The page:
Is advocacy ever enough? - Generocity Philly

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Nov. 2, 2016 4:04 pm

Is advocacy ever enough?

TL;DR — checks, not check-ins.

Lansie Sylvia.

(Illustration by Hannah Agosta Illustration, based on a photo by Jessie Fox)

How to Give is a biweekly column by local philanthropy wizard Lansie Sylvia. In it, Lansie answers readers’ questions about millennials, philanthropy and engaging the next generation of givers. To ask her a question, tweet @FancyLansie.


THIS WEEK’S QUESTION:

I’ve seen a lot of people in my newsfeed “checking into” Standing Rock. Is this really helping the cause? If something unconscionable is happening far away from me, is it enough to give my support or should I be doing something else?

Oh my my my, does the internet move fast! By the time I received this question, researched it and formulated an opinion there was already a Snopes article debunking the “Facebook check-in at Standing Rock” phenomenon. So let’s debrief and then deconstruct.

Over the weekend a viral Facebook status update urged users to “check in” at Standing Rock Reservation in North Dakota, ostensibly in order to prevent the Morton County Sheriff’s Department from geo-targeting the #DAPL (Dakota Access Pipeline) protesters.

By checking in, supporters of the DAPL effort would “confuse” or “overwhelm” the police force, making it harder for them to monitor the protestors and/or Water Protectors (their preferred identifier.) Supporters have even taken to calling it “Randing Stock” in their Facebook updates in order to throw law enforcement off their digital trail. Clery Vever.

According to Snopes and Mother Jones, this claim isn’t true. The police have stated: “The Morton County Sheriff’s Department is not and does not follow Facebook check-ins for the protest camp or any location. This claim/rumor is absolutely false.” The protestors/Water Protectors themselves said that while they didn’t start the call-to-action, they still “support the tactic, and think it is a great way to express solidarity.”

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A-ha.

There’s that sticky wicket, wibbly-wobbly phrase: “expressing solidarity.” An internet kissing cousin to “raising awareness.”

This begs a larger question: What exactly is the value of “raising awareness?” Does our awareness, once suitably raised, via social media or otherwise ever really, ya know, mean anything? Does it help?

More than 1.5 million people checked into Standing Rock over the weekend. But if we’re to take the Morton County Sheriff’s Department at their word (a dubious prospect, but stick with me), they’re not checking social media. So 1.5 million people just thumbed their nose in the wrong direction.

Sure, it may feel good to fling our outrage and solidarity into the interwebs. But while we’re “checking in” to Facebook, these people are being arrested and jailed. Some are sustaining injury. They’re incurring legal fees. Hospital bills. Your check-in won’t fix those things.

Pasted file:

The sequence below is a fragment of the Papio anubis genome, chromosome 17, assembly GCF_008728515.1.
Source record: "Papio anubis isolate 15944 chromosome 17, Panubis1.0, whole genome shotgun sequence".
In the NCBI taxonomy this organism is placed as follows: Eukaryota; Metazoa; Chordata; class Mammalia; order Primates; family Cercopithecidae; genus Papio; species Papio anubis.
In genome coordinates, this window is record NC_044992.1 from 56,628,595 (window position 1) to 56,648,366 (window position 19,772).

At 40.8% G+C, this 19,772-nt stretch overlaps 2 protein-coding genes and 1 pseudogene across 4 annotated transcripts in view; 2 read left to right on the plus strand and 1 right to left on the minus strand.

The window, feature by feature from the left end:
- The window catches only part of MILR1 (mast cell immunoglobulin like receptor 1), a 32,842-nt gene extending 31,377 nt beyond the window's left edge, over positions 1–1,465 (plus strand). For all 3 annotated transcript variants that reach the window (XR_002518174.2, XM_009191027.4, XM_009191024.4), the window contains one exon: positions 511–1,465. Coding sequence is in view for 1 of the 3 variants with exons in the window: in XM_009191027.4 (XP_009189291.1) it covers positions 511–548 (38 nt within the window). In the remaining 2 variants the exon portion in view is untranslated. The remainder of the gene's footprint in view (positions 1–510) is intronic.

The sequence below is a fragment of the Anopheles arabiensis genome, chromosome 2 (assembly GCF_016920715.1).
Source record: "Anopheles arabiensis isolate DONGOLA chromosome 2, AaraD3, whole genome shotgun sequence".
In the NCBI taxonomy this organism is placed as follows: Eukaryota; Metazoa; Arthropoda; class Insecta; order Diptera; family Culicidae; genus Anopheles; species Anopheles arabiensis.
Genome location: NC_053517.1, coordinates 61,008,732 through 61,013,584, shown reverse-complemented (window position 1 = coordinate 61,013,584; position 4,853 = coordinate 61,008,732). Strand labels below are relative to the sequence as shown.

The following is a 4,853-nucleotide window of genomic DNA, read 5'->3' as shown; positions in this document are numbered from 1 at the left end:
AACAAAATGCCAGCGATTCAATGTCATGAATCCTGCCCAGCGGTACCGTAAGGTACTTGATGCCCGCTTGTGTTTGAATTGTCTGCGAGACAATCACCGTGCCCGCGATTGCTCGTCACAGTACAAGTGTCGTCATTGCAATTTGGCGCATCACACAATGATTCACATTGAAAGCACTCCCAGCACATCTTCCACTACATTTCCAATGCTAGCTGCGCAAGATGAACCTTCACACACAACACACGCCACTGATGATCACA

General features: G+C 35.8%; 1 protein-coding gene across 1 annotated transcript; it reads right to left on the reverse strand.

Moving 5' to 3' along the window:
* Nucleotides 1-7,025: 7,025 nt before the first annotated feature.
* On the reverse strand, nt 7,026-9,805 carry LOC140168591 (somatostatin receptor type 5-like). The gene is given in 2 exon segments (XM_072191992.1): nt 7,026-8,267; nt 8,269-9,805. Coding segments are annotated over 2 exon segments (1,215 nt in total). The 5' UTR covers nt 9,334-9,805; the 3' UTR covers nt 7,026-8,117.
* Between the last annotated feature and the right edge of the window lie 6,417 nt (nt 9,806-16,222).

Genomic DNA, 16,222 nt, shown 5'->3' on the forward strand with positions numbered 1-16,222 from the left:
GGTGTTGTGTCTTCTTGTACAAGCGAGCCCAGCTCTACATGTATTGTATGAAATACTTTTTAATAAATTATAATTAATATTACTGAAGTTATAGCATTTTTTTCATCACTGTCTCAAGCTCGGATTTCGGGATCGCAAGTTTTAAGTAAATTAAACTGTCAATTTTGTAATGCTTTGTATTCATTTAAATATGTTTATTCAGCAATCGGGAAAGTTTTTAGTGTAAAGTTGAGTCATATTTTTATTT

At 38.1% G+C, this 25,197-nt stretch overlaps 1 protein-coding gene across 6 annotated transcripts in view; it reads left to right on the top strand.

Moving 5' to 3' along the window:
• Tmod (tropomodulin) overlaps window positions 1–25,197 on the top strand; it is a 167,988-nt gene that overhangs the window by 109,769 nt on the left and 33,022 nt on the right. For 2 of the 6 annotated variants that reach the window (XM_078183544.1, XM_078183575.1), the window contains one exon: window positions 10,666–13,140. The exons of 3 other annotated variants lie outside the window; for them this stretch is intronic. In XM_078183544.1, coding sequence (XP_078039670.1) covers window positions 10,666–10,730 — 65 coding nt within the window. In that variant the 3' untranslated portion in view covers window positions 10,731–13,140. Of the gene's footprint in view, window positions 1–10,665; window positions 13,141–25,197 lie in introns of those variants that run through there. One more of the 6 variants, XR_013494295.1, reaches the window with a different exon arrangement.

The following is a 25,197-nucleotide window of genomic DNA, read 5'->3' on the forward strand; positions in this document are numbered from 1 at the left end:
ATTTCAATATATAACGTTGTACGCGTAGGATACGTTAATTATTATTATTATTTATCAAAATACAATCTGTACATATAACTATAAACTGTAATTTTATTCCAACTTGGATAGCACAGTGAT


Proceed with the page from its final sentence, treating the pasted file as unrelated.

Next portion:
You know what will?

Your check.

(Or your credit card. Or Venmo. Not PayPal, though. PayPal sucks.) 

Please note: This is not to discount the importance and significance of advocacy. Of course advocacy is important. I’m just saying it’s not enough. Advocacy is but one act of a larger play toward justice. Taken on its own — it’s simply insufficient to enact real change.

Cue the WordArt! Because Lansie’s here to teach you how to support large-scale causes in just three easy steps!

1. Educate

Any problem that needs fixing is probably complex enough to warrant more than a five-minute read. So get reading.

Seek out nonpartisan sources. Check their work. Double-check your own. It’s not enough to know what you think. You really need to know why you think it. Because if you don’t know why you think what you think … you don’t really know it. Ya know?

2. Advocate

See? You do get to advocate! The first step toward starting a movement is finding your tribe. And the best way to do that is to put yourself out there. Once you know where you stand … and you’ve learned what everyone else is standing for … you can stand together!

Those 1.5 million checker-inners care. And there’s something affirming and, dare I say it, noble about standing together and facing down injustice.

3. Donate

So, you’ve read enough to know what’s up. You’ve stood astride the lines and bellowed out your call for justice. Now put your money where your mouth is and donate to the cause.

If you want to express your solidarity for people unfairly jailed, help pay their legal fees. Giving your money may not feel as awesome as advocacy … but that’s the point. Acting for social good isn’t really about how you feel. It’s about what you do. And giving money to support these people is a concrete, tangible, essential way to help them. 

TL;DR — checks. Not check-ins.

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